Don’t be intimidated by the number ingredients here, or by the number of steps. The payoff, friends, is so worth it: I cannot even begin to adequately convey how utterly delicious the finished result is! Also, when you consider that each batch will generously feed a family of two adults and two children for at least two nights, the initial time investment really isn’t all that excessive. I always prepare a double batch of my Marinara Sauce when we have spaghetti so that I can freeze half to thaw out the day I plan to make a pan of this lasagne, which is a huge time-saver!
1 pound lasagne sheets, cooked al dente
1/2 pound lean ground beef
1/2 pound Italian sausage
1 pound ricotta cheese
2 large eggs
1 (10-ounce) package frozen chopped spinach, thawed
5 tablespoons unsalted butter, plus 2 tablespoons for the lasagne
1/2 cup all-purpose flour
4 cups whole milk at room temperature
Pinch freshly grated nutmeg
1 1/2 cups tomato sauce (I use my Marinara Sauce, but jarred sauce is fine, too)
Salt and pepper
4 cups shredded mozzarella
1/4 cup freshly grated Parmesan
This recipe entered our lives long before Matt’s forays into the kitchen became the regular occurrence they are today. I was in the throes of my first trimester with our first pregnancy, and cooking was absolutely, positively the very last thing on my mind. Matt found the original recipe (one by Giada DeLaurentiis), bought all of the groceries on his way home from work, and set to prepare it the moment he walked in the door.
Three hours later…
…He was still cooking. He cooked, and he cooked. And he cooked. By the time he unveiled his masterpiece at our kitchen table, I was on the brink of falling asleep in my seat.
Bless Matt’s heart. He was so proud of the meal he had prepared (and rightfully so!). This lasagne is a meal fit for a king, with layer upon layer of rich flavors that meld together in a way that can only be described as magical. Unfortunately, somehow during the pregnancy (and unbeknownst to poor Matt), I had developed a very strong aversion to spinach. I couldn’t take a single bite.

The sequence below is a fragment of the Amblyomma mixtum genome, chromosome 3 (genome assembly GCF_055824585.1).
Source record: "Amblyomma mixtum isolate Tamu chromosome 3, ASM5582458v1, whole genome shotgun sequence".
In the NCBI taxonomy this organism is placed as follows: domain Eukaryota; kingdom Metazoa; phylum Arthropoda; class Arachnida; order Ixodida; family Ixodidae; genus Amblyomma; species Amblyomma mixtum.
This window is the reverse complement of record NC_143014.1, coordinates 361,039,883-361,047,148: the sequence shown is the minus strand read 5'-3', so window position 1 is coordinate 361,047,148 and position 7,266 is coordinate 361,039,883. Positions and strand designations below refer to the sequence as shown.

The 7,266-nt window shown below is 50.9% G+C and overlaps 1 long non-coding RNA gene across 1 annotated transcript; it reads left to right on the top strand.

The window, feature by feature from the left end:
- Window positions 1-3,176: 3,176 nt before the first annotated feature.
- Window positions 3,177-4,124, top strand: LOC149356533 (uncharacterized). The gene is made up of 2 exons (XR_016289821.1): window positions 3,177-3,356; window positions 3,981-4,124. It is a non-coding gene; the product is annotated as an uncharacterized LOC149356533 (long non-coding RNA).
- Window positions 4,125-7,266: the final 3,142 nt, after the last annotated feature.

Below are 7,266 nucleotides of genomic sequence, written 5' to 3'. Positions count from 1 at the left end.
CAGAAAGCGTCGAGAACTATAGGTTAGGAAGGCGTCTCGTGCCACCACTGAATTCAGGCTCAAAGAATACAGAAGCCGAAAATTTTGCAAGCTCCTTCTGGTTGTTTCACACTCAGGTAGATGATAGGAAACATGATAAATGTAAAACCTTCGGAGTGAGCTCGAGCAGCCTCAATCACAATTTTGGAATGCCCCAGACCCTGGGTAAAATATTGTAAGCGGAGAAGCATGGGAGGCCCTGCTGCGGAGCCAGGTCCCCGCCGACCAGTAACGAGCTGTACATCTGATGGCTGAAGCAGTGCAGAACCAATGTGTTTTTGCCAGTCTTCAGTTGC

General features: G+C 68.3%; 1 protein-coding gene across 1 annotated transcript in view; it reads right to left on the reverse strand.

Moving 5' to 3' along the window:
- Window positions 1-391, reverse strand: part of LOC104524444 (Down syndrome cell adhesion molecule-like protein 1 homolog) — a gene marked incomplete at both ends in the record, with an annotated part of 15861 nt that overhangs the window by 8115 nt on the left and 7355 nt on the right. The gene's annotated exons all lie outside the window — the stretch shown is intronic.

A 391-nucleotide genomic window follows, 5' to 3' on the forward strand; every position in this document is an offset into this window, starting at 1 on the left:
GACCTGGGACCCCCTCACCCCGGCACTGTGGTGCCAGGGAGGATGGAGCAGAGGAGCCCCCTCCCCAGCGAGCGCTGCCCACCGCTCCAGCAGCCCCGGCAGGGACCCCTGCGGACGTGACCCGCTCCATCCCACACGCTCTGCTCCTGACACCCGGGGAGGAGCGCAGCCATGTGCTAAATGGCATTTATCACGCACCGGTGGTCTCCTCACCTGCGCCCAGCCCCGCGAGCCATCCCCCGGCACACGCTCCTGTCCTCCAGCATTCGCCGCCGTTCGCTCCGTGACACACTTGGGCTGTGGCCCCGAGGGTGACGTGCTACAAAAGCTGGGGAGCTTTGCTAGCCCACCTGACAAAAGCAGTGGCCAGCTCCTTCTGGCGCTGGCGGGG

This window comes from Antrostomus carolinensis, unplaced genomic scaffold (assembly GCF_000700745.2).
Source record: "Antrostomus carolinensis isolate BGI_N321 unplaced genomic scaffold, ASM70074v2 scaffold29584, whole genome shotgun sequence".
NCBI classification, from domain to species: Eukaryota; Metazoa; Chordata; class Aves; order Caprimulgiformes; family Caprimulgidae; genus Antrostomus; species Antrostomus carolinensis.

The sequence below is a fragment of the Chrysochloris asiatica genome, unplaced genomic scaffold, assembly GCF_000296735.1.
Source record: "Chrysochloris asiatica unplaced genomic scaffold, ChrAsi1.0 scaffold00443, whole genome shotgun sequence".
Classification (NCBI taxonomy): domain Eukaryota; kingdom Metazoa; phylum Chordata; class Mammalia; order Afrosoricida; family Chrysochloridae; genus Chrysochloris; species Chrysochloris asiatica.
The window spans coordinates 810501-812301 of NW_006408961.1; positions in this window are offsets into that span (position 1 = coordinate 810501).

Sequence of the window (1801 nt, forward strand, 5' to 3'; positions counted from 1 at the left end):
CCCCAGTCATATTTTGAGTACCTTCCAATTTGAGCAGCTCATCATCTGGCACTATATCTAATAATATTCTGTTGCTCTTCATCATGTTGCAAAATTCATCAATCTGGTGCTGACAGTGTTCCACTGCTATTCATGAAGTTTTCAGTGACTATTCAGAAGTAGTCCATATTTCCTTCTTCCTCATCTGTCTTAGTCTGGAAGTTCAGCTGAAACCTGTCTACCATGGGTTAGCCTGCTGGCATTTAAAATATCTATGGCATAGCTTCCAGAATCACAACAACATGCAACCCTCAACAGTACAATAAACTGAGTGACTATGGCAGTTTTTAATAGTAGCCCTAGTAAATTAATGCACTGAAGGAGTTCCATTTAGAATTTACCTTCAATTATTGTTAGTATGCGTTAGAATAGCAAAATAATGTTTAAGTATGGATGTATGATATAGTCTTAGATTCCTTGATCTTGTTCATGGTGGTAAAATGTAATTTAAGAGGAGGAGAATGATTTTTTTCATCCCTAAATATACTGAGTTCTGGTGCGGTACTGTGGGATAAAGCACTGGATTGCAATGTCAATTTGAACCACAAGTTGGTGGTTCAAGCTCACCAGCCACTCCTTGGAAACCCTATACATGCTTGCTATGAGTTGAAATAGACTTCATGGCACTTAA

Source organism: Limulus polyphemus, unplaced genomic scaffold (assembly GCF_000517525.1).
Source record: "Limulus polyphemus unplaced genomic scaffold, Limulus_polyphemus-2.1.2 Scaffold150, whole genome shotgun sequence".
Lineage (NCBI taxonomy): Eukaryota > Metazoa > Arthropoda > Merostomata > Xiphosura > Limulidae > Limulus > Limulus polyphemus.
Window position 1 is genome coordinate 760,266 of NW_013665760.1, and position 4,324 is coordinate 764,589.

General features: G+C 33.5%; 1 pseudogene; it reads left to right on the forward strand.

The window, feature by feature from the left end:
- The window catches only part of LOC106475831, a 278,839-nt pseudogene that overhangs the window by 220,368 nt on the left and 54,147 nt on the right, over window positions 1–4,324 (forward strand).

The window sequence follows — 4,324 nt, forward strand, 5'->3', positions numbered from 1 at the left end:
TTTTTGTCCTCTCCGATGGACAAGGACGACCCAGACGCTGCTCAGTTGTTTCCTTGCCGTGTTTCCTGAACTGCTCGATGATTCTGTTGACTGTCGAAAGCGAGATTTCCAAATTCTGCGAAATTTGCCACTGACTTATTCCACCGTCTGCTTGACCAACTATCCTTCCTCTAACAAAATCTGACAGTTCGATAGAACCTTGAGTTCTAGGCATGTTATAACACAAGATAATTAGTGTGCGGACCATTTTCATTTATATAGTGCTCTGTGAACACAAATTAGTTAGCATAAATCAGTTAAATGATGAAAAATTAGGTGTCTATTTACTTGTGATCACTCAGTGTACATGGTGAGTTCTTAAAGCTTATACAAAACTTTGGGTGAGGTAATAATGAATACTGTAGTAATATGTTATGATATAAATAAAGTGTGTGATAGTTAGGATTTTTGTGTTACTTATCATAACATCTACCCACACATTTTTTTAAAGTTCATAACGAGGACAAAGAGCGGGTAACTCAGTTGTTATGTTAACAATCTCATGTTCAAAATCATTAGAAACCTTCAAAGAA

The more Matt ate, the more he raved. “How can this not taste good to you, Amy? This is the best thing I’ve ever put in my mouth!” I wanted to like that lasagne! I wanted to want to savor every last bite! The poor guy had literally broken a sweat cooking that meal for me, and, doggone it, I could tell by the rapturous look on his face that it had to be absolutely delectable. And yet, in that horrible foggy state of nausea, I was forced instead to grab a packet of saltines and head to bed. Matt probably would’ve had more pity on me, had he not been heading back to the kitchen for a second helping.
Two weeks later, on Thanksgiving day, we started to lose the baby.
I will never forget that heartache. That emptiness. But what I will also remember forever is how that brought Matt and me closer together. How it forced us to grow up, to accept the fact that the path of our lives will inevitably take unforeseen turns we don’t like and can’t comprehend, but as a united front, we would always be able to weather the storms. How it helped us see the verity of the promise we have that everything works together for our good.
In the spring, we were thrilled beyond measure to discover we were expecting again. That year, just in time for Christmas, Jack was born. Such immense joy after such profound sorrow. God is so good.
I never put a pan of this lasagne together that I don’t think of that meal Matt slaved over. Of the baby we lost. Of that fact that had he or she come into the world, we wouldn’t have our Jack, and possibly not our Charlotte or our Cecily. Isn’t it incredible that a pan of Italian food can conjure such emotion?